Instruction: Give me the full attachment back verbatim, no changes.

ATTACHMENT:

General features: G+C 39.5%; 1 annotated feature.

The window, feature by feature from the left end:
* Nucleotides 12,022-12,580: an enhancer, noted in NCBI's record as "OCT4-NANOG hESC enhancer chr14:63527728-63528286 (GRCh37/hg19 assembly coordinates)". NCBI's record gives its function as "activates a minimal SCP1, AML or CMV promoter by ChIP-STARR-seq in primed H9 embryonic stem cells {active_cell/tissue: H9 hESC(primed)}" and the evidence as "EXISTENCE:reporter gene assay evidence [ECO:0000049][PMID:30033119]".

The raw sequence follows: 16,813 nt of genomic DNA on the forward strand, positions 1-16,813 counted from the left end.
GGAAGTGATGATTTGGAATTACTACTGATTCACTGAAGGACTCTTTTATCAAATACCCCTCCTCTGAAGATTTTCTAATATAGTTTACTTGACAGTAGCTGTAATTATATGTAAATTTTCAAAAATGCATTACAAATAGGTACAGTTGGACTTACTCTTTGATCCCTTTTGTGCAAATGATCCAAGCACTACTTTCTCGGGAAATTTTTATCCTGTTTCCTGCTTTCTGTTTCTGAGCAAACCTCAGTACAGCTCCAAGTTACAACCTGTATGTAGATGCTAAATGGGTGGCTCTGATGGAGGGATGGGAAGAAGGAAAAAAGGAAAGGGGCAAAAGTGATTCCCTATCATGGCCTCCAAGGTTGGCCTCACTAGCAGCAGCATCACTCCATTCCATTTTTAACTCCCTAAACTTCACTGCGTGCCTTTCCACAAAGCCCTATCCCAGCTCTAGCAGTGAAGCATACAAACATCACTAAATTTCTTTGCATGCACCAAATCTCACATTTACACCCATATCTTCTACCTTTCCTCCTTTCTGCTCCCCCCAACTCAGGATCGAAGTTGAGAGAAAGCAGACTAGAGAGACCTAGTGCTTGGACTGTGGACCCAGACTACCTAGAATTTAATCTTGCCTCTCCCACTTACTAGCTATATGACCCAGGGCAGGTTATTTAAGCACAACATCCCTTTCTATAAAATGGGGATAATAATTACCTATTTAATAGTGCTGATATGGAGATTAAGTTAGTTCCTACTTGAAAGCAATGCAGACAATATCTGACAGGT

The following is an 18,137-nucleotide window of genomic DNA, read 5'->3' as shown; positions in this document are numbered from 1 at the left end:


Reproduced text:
General features: G+C 39.5%; 1 annotated feature.

The window, feature by feature from the left end:
* Nucleotides 12,022-12,580: an enhancer, noted in NCBI's record as "OCT4-NANOG hESC enhancer chr14:63527728-63528286 (GRCh37/hg19 assembly coordinates)". NCBI's record gives its function as "activates a minimal SCP1, AML or CMV promoter by ChIP-STARR-seq in primed H9 embryonic stem cells {active_cell/tissue: H9 hESC(primed)}" and the evidence as "EXISTENCE:reporter gene assay evidence [ECO:0000049][PMID:30033119]".

The raw sequence follows: 16,813 nt of genomic DNA on the forward strand, positions 1-16,813 counted from the left end.
GGAAGTGATGATTTGGAATTACTACTGATTCACTGAAGGACTCTTTTATCAAATACCCCTCCTCTGAAGATTTTCTAATATAGTTTACTTGACAGTAGCTGTAATTATATGTAAATTTTCAAAAATGCATTACAAATAGGTACAGTTGGACTTACTCTTTGATCCCTTTTGTGCAAATGATCCAAGCACTACTTTCTCGGGAAATTTTTATCCTGTTTCCTGCTTTCTGTTTCTGAGCAAACCTCAGTACAGCTCCAAGTTACAACCTGTATGTAGATGCTAAATGGGTGGCTCTGATGGAGGGATGGGAAGAAGGAAAAAAGGAAAGGGGCAAAAGTGATTCCCTATCATGGCCTCCAAGGTTGGCCTCACTAGCAGCAGCATCACTCCATTCCATTTTTAACTCCCTAAACTTCACTGCGTGCCTTTCCACAAAGCCCTATCCCAGCTCTAGCAGTGAAGCATACAAACATCACTAAATTTCTTTGCATGCACCAAATCTCACATTTACACCCATATCTTCTACCTTTCCTCCTTTCTGCTCCCCCCAACTCAGGATCGAAGTTGAGAGAAAGCAGACTAGAGAGACCTAGTGCTTGGACTGTGGACCCAGACTACCTAGAATTTAATCTTGCCTCTCCCACTTACTAGCTATATGACCCAGGGCAGGTTATTTAAGCACAACATCCCTTTCTATAAAATGGGGATAATAATTACCTATTTAATAGTGCTGATATGGAGATTAAGTTAGTTCCTACTTGAAAGCAATGCAGACAATATCTGACAGGT

The following is an 18,137-nucleotide window of genomic DNA, read 5'->3' as shown; positions in this document are numbered from 1 at the left end: